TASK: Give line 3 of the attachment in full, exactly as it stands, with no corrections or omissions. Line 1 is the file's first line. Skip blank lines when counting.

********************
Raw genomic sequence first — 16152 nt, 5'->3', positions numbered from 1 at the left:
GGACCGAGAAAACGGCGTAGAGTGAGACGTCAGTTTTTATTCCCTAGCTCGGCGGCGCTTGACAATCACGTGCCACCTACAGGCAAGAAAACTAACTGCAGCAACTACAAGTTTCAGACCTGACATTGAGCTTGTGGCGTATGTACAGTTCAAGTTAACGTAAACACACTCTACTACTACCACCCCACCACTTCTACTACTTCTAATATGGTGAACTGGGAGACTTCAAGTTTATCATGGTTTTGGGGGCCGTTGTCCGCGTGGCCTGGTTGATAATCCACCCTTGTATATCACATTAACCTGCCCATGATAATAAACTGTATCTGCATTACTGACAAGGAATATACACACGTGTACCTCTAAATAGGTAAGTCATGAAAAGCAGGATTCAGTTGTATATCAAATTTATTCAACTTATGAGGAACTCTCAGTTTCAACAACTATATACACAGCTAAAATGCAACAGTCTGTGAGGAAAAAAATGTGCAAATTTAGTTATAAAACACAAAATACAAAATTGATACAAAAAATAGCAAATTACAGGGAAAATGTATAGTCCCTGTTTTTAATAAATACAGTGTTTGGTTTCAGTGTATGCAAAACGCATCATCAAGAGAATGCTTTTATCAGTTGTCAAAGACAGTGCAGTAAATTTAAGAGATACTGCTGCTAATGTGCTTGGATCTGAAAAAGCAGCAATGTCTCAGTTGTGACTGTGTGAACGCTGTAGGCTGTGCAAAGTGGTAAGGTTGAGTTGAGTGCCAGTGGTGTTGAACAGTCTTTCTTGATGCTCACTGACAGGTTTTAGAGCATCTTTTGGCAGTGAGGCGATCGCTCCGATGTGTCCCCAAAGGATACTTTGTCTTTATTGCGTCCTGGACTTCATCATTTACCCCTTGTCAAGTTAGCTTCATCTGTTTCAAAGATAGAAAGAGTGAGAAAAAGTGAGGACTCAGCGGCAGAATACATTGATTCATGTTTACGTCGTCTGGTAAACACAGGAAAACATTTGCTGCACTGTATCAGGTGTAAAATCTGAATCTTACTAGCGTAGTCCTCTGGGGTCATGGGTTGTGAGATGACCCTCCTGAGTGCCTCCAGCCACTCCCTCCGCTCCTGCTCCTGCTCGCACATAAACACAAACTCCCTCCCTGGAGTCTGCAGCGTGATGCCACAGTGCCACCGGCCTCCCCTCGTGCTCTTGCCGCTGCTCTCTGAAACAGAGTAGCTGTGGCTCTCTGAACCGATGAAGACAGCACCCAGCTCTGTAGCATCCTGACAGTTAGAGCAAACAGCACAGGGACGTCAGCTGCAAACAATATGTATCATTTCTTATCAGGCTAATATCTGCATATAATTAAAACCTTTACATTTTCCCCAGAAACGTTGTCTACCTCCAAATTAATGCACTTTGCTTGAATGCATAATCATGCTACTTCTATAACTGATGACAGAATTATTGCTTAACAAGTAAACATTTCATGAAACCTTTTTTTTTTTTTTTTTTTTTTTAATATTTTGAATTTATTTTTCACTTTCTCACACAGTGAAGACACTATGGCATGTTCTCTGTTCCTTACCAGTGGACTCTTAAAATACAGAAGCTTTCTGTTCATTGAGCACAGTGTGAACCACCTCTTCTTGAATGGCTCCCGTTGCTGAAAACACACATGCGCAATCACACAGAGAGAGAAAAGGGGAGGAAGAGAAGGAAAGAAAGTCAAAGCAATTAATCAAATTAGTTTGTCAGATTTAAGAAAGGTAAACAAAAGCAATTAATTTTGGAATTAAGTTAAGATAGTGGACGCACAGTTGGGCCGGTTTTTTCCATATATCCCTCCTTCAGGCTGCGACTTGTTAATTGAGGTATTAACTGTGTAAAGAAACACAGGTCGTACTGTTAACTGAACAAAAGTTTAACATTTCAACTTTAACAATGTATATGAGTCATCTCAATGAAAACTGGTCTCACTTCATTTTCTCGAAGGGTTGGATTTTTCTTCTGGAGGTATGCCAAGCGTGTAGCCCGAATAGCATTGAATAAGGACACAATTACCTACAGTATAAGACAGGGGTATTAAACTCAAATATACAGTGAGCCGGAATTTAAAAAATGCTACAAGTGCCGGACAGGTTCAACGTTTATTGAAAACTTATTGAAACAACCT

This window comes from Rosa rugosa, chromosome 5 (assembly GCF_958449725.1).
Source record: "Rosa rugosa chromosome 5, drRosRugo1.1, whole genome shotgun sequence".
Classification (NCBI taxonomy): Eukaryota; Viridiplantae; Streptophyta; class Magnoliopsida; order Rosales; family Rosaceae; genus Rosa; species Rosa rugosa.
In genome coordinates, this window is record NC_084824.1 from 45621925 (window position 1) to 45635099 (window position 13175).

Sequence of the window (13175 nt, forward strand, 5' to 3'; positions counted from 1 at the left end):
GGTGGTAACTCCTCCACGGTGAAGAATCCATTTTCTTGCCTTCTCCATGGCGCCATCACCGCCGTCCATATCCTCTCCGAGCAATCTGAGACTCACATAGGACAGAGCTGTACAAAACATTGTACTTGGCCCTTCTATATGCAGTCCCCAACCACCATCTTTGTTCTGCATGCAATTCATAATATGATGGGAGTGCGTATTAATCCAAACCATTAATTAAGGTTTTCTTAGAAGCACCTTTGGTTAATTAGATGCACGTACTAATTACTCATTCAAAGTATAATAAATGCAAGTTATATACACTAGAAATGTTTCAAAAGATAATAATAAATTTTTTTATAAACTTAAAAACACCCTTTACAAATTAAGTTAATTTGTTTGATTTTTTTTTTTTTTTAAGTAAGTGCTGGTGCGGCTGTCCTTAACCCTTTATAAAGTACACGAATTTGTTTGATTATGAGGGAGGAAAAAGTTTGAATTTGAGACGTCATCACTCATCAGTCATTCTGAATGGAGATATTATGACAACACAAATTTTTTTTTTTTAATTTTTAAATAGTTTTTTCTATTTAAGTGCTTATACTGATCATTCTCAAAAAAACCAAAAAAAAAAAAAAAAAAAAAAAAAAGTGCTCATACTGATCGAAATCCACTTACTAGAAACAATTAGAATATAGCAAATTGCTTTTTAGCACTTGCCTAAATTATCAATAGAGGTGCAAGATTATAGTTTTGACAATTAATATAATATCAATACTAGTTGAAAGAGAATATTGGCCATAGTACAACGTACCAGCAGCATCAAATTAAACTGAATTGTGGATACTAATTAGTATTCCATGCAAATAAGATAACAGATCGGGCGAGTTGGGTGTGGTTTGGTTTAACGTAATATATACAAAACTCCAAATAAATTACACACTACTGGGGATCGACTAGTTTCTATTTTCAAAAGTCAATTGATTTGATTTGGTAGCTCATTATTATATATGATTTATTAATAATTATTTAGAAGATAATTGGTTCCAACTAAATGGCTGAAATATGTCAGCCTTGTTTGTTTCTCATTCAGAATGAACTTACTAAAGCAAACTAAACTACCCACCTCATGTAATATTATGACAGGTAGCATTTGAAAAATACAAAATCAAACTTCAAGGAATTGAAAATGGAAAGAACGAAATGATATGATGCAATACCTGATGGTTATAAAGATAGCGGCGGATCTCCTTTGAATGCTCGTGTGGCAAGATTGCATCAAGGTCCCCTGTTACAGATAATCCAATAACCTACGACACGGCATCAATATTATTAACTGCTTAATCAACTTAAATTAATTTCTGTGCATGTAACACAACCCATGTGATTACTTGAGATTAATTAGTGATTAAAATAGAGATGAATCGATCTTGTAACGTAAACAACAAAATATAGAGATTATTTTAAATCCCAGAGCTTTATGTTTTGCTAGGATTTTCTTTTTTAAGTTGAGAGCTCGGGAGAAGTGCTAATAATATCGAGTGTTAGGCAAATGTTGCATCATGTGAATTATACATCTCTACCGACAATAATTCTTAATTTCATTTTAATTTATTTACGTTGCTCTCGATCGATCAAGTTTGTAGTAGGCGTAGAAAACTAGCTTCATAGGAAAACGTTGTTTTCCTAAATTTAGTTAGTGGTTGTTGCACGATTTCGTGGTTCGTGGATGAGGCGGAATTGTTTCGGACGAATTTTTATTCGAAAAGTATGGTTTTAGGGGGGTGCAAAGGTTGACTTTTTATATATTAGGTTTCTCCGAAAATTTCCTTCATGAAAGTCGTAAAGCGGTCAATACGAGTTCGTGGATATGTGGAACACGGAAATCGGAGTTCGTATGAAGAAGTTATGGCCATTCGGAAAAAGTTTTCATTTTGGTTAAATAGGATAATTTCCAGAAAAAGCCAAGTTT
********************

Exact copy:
This window comes from Rosa rugosa, chromosome 5 (assembly GCF_958449725.1).